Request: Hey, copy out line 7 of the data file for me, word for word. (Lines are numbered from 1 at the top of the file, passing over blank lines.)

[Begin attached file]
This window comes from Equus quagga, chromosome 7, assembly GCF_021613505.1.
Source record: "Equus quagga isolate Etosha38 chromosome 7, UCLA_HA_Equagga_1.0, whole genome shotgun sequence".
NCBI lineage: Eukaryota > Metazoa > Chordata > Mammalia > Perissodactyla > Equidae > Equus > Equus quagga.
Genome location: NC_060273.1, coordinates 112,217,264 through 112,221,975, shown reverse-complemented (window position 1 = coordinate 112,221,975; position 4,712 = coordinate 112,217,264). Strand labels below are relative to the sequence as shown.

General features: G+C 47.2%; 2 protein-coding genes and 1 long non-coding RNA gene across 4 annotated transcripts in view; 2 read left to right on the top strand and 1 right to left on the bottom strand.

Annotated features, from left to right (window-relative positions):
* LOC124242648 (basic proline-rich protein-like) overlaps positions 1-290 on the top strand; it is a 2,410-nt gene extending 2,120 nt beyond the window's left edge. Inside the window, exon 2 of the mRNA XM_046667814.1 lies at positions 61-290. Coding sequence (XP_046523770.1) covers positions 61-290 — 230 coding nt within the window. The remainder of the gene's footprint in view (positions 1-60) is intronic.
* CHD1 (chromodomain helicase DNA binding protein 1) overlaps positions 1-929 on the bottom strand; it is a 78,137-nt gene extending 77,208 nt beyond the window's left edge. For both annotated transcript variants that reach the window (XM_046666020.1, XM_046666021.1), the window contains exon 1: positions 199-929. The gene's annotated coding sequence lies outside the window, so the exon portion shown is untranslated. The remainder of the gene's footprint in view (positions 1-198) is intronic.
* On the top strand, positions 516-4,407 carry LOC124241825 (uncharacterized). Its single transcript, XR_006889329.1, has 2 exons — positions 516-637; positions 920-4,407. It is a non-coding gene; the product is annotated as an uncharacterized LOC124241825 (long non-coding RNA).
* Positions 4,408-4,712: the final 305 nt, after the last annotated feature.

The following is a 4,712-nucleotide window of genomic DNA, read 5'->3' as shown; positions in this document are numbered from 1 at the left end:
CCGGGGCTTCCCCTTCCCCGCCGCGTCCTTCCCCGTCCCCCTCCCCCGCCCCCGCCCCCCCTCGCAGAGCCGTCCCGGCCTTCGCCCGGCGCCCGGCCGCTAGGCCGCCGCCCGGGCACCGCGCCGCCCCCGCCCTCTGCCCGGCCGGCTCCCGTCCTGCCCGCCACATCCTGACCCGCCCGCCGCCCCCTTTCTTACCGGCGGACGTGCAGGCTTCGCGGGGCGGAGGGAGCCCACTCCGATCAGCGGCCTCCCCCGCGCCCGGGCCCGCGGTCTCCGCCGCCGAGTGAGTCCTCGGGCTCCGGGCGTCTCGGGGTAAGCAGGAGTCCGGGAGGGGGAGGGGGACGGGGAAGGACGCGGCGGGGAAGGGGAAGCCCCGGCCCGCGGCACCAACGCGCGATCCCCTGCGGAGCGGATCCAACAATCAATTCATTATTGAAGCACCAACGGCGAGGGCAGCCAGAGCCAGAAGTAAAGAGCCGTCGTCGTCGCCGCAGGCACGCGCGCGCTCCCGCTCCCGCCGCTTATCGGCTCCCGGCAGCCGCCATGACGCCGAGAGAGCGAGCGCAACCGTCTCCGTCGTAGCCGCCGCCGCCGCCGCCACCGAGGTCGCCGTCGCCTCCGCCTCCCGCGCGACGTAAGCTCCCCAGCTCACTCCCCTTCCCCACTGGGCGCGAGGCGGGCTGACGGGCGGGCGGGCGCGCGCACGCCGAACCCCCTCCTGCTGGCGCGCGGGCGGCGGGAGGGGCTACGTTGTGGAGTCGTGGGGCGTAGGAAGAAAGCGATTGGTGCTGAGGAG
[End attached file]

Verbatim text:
* LOC124242648 (basic proline-rich protein-like) overlaps positions 1-290 on the top strand; it is a 2,410-nt gene extending 2,120 nt beyond the window's left edge. Inside the window, exon 2 of the mRNA XM_046667814.1 lies at positions 61-290. Coding sequence (XP_046523770.1) covers positions 61-290 — 230 coding nt within the window. The remainder of the gene's footprint in view (positions 1-60) is intronic.